Another controversial study about mammograms recently set me off on a reading frenzy. Mammograms save lives…no they don’t…yes they do…no they don’t… It’s enough to make your head explode. There’s a lot of information to digest, but I’m not going to try to sway you one way or another.
Instead, I want address a related issue. It was during that recent reading frenzy that I noticed a disturbing trend among commenters who put a whole lot of stock in their family health history. Some seem to think that a cancer-free history is a free pass, but I’m here to tell you that it is not.
Here’s the thing: according to the National Cancer Institute (NCI), only about 10 percent of all breast cancer cases are due to inherited genes. Clearly, a clean family history of breast cancer is no guarantee that you won’t get it. In fact, the American Cancer Society (ACI) says that only about 5-10 percent of all cancers are the result of defective genes inherited from a parent.
I’m a great example of the family history trap. I was diagnosed with triple-negative breast cancer in 2010. There was no incidence of breast cancer of any kind in my family. I was unaware then, and am unaware still, of any blood relative who has been diagnosed with any type of cancer.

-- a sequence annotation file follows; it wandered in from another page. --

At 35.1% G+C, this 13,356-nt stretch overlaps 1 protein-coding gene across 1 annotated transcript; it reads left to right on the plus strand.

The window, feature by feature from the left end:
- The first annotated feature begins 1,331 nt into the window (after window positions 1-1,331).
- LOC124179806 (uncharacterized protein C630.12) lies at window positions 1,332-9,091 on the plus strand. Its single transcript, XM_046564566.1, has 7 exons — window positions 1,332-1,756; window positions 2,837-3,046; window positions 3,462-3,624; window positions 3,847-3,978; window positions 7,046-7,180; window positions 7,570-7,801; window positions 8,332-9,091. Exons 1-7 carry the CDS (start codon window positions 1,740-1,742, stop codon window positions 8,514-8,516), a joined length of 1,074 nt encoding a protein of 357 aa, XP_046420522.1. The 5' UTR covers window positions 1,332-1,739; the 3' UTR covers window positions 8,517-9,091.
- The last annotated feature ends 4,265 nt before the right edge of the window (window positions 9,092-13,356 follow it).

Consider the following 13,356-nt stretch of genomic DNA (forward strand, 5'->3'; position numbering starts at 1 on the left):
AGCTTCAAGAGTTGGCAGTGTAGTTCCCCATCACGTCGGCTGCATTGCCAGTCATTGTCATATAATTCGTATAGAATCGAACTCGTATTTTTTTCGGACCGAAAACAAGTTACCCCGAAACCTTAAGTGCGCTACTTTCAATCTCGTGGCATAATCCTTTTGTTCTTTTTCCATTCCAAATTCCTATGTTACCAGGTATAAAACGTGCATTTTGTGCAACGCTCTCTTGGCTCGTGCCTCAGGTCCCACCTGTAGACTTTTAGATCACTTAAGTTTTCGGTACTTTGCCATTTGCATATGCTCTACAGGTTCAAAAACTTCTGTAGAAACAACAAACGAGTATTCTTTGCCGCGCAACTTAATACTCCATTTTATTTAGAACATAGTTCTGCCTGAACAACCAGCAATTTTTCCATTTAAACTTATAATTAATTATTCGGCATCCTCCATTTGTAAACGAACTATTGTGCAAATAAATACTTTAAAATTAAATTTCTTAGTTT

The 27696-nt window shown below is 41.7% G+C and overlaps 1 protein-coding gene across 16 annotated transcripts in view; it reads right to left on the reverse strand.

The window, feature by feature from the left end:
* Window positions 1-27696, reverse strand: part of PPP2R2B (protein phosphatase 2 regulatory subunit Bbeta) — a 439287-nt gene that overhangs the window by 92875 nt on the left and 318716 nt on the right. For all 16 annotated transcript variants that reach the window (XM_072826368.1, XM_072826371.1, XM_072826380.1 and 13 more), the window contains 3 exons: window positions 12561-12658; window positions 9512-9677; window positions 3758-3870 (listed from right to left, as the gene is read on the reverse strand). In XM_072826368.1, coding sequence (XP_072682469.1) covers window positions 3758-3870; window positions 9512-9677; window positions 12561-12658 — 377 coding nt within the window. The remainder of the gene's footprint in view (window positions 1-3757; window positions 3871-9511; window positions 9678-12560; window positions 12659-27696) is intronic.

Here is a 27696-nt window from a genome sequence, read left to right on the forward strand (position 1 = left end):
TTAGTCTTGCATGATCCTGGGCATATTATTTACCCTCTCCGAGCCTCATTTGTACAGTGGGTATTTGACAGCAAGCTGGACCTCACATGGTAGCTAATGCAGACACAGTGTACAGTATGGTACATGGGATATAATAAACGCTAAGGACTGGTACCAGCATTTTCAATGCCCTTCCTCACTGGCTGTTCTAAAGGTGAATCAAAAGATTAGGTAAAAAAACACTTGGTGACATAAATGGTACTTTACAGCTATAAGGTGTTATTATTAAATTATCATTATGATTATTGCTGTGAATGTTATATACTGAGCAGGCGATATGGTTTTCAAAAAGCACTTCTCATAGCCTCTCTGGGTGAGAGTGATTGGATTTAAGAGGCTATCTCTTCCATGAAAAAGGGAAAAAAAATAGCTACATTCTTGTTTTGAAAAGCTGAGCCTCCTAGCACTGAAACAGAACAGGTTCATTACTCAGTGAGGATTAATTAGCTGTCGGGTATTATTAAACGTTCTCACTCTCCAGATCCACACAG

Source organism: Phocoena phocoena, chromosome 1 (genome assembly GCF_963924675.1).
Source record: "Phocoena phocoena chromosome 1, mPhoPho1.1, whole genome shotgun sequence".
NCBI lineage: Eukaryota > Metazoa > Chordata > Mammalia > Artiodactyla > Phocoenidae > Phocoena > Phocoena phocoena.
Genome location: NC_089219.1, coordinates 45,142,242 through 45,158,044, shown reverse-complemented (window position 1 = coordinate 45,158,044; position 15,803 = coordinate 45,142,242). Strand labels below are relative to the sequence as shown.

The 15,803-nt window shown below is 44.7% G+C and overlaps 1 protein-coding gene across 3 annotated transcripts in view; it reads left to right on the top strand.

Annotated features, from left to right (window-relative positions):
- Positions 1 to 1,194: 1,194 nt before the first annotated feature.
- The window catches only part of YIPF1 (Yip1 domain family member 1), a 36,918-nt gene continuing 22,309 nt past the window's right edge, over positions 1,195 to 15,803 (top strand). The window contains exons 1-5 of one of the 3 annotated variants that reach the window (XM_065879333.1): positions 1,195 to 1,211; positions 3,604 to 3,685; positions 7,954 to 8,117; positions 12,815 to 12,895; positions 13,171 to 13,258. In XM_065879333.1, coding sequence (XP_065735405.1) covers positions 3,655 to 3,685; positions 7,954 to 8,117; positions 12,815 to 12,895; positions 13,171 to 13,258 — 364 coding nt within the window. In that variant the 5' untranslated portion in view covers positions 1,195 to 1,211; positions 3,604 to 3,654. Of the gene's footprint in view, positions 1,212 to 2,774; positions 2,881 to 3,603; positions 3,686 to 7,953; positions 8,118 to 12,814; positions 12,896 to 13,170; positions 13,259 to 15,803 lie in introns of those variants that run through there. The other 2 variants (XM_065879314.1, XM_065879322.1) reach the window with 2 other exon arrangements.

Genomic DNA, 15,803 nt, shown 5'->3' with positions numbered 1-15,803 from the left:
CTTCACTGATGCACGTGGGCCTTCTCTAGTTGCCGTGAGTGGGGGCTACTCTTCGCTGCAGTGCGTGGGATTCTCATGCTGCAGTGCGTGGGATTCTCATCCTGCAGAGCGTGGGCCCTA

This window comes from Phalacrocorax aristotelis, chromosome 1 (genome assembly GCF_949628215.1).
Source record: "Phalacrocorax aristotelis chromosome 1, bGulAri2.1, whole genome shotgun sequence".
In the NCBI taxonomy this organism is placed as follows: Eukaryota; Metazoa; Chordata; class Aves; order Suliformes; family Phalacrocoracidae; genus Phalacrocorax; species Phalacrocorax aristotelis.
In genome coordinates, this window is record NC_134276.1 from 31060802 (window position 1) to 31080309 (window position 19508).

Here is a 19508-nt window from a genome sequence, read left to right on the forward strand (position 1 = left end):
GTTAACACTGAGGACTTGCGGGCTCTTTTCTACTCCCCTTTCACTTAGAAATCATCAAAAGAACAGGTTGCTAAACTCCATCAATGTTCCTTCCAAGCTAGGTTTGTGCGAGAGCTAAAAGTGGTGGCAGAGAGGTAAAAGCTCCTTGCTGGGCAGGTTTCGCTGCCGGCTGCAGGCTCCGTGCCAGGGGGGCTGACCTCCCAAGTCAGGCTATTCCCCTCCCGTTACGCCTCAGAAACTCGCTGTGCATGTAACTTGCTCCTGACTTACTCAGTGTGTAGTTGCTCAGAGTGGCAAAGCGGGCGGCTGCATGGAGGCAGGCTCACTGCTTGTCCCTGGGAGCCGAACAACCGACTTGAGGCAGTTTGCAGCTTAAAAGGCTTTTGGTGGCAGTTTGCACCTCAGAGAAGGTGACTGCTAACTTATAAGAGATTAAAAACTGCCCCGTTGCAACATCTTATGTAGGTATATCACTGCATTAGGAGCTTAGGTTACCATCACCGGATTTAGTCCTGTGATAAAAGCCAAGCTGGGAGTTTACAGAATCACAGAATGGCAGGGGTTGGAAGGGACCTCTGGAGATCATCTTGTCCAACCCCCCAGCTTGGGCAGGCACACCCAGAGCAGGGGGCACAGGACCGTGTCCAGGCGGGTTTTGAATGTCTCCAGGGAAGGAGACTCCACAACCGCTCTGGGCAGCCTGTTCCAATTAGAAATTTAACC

In case you’re wondering, I’ve never been a smoker, never been obese, and I’ve loved fruits and veggies since I was a child. On the other hand, I haven’t always exercised quite as much as I should.
So, while I’m not the person to tell you what cancer-screening tests you should get, or when or how often, I do want to give you food for thought regarding your family’s health history. A history of cancer in the family means you should take lifestyle and medical choices very seriously.
A clean cancer slate is a fantastic starting point, but don’t let that lull you into a false sense of security. There’s a lot more at play when it comes to cancer. Please keep that in mind when you make lifestyle and medical decisions. Don’t let your family history be the death of you.
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